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8. Eranthis hyemalis (winter aconite)

Low growing to up to 10cm, the bright yellow blooms that flower in late winter will bring a burst of colour early in the year.

The name of the plants comes from the Greek words er which means spring and anthos which means flower referencing their early flowering. This is also the reason that they symbolise rebirth and new beginnings.

• Sun – Full sun or partial shade
• Position – South, North, West, or East-facing
• Exposure – Exposed or sheltered
• Moisture – Moist but well-drained or well-drained
• Soil – Chalk, loam, clay, or sand

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9. Leucojum vernum (spring snowflake)

Next is another bulbous perennial that grows to 30cm tall with upright stems and glossy foliage, which is joined by bell-shaped white flowers. Plant the bulbs in autumn for spring flowers that symbolise purity and hope.

• Sun – Full sun
• Position – South, North, West, or East-facing
• Exposure – Exposed or sheltered
• Moisture – Moist but well-drained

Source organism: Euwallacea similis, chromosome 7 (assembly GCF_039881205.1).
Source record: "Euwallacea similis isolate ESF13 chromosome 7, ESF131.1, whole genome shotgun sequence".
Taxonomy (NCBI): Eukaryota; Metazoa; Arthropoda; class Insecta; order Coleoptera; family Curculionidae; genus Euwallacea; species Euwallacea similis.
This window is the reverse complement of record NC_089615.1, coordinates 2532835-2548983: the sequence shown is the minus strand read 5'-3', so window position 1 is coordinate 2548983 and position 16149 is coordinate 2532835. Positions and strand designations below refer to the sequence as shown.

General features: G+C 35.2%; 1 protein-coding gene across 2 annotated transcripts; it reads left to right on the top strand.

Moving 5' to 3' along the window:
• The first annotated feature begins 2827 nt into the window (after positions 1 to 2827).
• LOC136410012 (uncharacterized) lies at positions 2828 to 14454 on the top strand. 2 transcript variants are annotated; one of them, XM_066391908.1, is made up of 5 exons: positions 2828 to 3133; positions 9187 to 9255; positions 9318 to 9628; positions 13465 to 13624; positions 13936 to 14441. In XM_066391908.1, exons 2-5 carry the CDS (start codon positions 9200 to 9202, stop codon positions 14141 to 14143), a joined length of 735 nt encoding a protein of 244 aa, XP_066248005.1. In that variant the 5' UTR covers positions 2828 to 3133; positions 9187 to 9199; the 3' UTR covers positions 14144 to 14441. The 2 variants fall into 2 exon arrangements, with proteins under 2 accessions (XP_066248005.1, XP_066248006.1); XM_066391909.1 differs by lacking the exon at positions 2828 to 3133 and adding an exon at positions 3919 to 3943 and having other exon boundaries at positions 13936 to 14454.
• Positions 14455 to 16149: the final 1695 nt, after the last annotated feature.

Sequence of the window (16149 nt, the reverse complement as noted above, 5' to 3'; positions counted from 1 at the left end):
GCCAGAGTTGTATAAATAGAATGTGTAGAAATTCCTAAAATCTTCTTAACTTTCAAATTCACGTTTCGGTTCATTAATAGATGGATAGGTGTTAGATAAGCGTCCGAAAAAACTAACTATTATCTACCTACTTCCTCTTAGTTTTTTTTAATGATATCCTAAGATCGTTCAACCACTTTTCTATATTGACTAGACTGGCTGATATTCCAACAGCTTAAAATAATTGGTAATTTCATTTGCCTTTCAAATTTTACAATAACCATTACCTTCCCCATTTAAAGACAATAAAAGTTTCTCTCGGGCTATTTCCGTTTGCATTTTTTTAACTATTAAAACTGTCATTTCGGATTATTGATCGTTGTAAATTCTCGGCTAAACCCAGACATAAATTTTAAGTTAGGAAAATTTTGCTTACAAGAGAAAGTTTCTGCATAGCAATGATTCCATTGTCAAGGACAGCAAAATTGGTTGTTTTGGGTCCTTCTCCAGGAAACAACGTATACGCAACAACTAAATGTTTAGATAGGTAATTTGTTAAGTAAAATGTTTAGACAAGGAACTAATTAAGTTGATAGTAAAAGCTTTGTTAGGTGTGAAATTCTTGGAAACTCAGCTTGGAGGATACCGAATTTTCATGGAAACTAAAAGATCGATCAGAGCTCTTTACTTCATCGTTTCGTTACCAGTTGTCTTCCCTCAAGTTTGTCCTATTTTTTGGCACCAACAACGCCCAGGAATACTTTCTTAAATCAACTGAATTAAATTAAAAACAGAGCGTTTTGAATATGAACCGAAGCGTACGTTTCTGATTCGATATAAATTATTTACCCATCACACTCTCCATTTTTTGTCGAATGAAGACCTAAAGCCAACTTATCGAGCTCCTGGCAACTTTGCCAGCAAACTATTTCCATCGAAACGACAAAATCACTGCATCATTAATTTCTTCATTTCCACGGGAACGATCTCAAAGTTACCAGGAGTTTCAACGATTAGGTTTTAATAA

• Soil – Chalk, loam, clay, or sand

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10. Passiflora (passion flower)

Finally, the exotic looking flowers of Passiflora will add some beauty to a sunny but sheltered spot. A great climber for your garden, they also have other uses.

Passion flowers can also be used in food and beverage flavouring as well as having a history of medicinal benefits to help treat anxiety, insomnia, and wounds.

• Sun – Full sun and partial shade
• Position – South, or West-facing
• Exposure – Sheltered
• Moisture – Moist but well-drained
• Soil – Chalk, loam, or sand

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Bring some hope to the start of the year with these plants that don’t just look great but have meanings of rebirth, new beginnings, and hope. I’d love to see if you have any of these in your garden, so send me photos on Instagram, Twitter, and Facebook.

Find out some plants to signify new beginnings:

Or check out my Pinterest board for more ideas:

Top plants for new beginnings
New beginnings
Pinterest
Pinterest Board